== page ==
Page 45 Review by Stephen
Socio-political pop satire with superpowers from 1989 of which we are so very fond.
"Zenith! Zenith! We still haven't had a chance to talk..."
"I know. Isn't it brilliant?"
(As they once proudly proclaimed on the back of 2000AD, above a picture of... Zenith's actual back!)
Yes, Zenith is back and his ego and quiff are bigger than ever. One of Britain's slickest black and white artists, Steve Yeowell, has now reached his apogee and he'll stay there for a very long time. Zenith's individual hair strands whooshing away in the wind now have a life of their own, often dangling down, segmented like fine crab's legs with two or three points of articulation.
Yeowell's deploying his shadows with increasingly instinctive confidence to maximum expressionistic effect. On the very third page there's a shot of speedster Jimmy Quick from the back, breaking the sound barrier and positively bursting the black background in his wake, shouting, "Go!" The exhortation is mirrored by a second "GO!" this time much, much larger, printed on the front of Jimmy's t-shirt as he charges towards us and almost out of the page. The two panels are divided by a third slim shot of two silhouetted miscreants hovering above him: "Oh, look. Let's kill it."
They're determined to stop the speedster dead in his tracks and prevent a message from Alternative Earth 666, devastated by conquest, from reaching another. We first see one of the possessed on the opening page, and dang if she doesn't look like a young Siouxsie Sioux.
Previously in ZENITH: Britain came under attack from the many-angled ones, the dark gods called the Lloigor, bent on possessing all and eradicating choice. They were prevented by the only active metahuman: an egomaniacal, perpetually preening pop star called Zenith. A rather reluctant hero, he thankfully found back-up in the form of the few surviving superheroes from the previous generation who'd been keeping their still-glowing lights hidden under their bushels. Also: Richard Branson tried to bomb London.
This time Zenith seems a little more keen on making an effort but only to avoid having to lip-synch on kids' TV.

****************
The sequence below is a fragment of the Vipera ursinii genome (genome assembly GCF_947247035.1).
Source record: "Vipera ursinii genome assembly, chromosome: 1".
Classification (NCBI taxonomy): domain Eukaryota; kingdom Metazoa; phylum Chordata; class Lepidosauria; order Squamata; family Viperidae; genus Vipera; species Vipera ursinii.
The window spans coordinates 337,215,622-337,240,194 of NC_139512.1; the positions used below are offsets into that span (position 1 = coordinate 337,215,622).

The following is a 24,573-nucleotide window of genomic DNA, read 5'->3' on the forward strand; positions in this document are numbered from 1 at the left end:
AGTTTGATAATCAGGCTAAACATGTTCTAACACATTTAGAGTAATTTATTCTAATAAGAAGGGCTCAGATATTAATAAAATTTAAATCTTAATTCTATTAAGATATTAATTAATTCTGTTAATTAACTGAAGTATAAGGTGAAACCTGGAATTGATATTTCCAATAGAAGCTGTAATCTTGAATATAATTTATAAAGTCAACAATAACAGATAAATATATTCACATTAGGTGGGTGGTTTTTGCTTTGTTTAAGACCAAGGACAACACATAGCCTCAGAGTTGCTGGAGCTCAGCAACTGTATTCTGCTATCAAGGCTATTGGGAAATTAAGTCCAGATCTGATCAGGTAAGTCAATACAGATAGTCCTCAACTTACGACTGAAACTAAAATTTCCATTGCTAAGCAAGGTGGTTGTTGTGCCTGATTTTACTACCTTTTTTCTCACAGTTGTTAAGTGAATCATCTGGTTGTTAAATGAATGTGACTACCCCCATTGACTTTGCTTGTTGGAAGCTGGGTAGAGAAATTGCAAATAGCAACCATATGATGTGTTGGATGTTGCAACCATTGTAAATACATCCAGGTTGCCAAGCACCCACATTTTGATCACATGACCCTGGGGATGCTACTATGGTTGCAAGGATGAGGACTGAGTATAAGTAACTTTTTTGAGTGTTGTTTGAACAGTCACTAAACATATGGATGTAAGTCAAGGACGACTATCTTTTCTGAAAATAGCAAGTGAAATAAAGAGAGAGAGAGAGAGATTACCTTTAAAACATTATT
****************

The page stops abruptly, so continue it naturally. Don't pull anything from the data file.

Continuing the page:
"Miming in front of a crowd of brainless pre-school brats... Is this what my career's come to?"
"Well, get them while they're young."
"My last two singles have been total disasters, Eddie. I mean, what's it going to be next? Singing carols with the Blue Peter dog? Opening the new branch of Tesco in Hartlepool?"
Zenith stairs into the existential abyss...
That's when Archie, the "mad mental crazy" anarchist robot bursts through Zenith's front door screaming "ACCIIEEEEEED!" and you can almost hear the soundtrack.
Before we continue, there's another element of Steve Yeowell's art which shines through here (the reproduction on glossy, bleed-free paper is infinitely better than then last attempt at a reprint over twenty years ago): the erosion of form by light. Subtle things like only the shadows under Spring-Heeled Jack's boot laces showing, their tops remaining lineless. Oh, and Zenith's studded, black leather jacket.
Archie, Mantra, DJ Chill and Domino from Alternative Earth 68's Black Flag have been dispatched by Maximan to fetch as many superheroes from Earths not yet enslaved by the Lliogor to a base of operations on Alternative 23 called the Axis Mundi, a tower Maximan has created by the power of his will. This is not the Maximan you may have encountered before, but a hermit-like sage in a robe, his eyes blindfolded by cloth. His speech flutters, qualified with synonyms and "thank you"s. He declares that The Alignment is imminent: a precise arrangement of alternate worlds to form The Omnihedron. What will happen then he doesn't claim to know but the Lliogor seem keen so it's bound to be catastrophic. To prevent this the hundred or so heroes must destroy two Earths crucial to this Alignment which have already been conquered by the Lliogor. Their singularly powerful superheroes have been possessed, blasting the world into post-war ruins, leaving corpses cluttering up the streets and creating people farms - concentration camps. One of those two is Alternative 666, which is where we came in.
I don't want to take you much further, but Morrison lays the groundwork for so many of the twists very early on, then hides them under distractions, often comedic like Zenith encountering his own much more considerate counterpart, Vector (the only visual difference is the V rather than Z on his black t-shirt) and taking and instant, dismissive dislike to the poor chap's kindness.
"... That was horrible..."
With 25 chapters first published over a half-year period in 2000AD, it's longer than you might imagine and some of those chapters climax with such breath-taking timing you'd be left mind-blown for the whole seven days, desperate to know whether what you had seen was as final as it looked.